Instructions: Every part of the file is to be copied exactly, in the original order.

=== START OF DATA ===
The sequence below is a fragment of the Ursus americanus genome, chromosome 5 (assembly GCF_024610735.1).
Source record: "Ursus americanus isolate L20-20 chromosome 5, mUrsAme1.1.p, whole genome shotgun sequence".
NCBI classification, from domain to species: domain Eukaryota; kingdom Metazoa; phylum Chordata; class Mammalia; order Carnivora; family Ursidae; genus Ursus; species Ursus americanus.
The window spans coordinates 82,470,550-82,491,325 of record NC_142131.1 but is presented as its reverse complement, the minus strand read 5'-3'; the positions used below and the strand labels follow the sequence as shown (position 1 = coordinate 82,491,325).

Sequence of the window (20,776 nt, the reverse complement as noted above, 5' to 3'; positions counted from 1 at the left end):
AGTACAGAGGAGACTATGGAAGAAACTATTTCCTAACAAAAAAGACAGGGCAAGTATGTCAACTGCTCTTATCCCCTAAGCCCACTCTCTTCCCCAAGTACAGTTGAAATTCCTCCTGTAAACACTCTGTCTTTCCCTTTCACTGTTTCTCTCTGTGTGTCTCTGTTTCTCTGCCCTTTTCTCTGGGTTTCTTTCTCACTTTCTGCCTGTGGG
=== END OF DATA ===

The sequence below is a fragment of the Ursus americanus genome, chromosome 5 (assembly GCF_024610735.1).
Source record: "Ursus americanus isolate L20-20 chromosome 5, mUrsAme1.1.p, whole genome shotgun sequence".
NCBI classification, from domain to species: domain Eukaryota; kingdom Metazoa; phylum Chordata; class Mammalia; order Carnivora; family Ursidae; genus Ursus; species Ursus americanus.
The window spans coordinates 82,470,550-82,491,325 of record NC_142131.1 but is presented as its reverse complement, the minus strand read 5'-3'; the positions used below and the strand labels follow the sequence as shown (position 1 = coordinate 82,491,325).

Sequence of the window (20,776 nt, the reverse complement as noted above, 5' to 3'; positions counted from 1 at the left end):
AGTACAGAGGAGACTATGGAAGAAACTATTTCCTAACAAAAAAGACAGGGCAAGTATGTCAACTGCTCTTATCCCCTAAGCCCACTCTCTTCCCCAAGTACAGTTGAAATTCCTCCTGTAAACACTCTGTCTTTCCCTTTCACTGTTTCTCTCTGTGTGTCTCTGTTTCTCTGCCCTTTTCTCTGGGTTTCTTTCTCACTTTCTGCCTGTGGG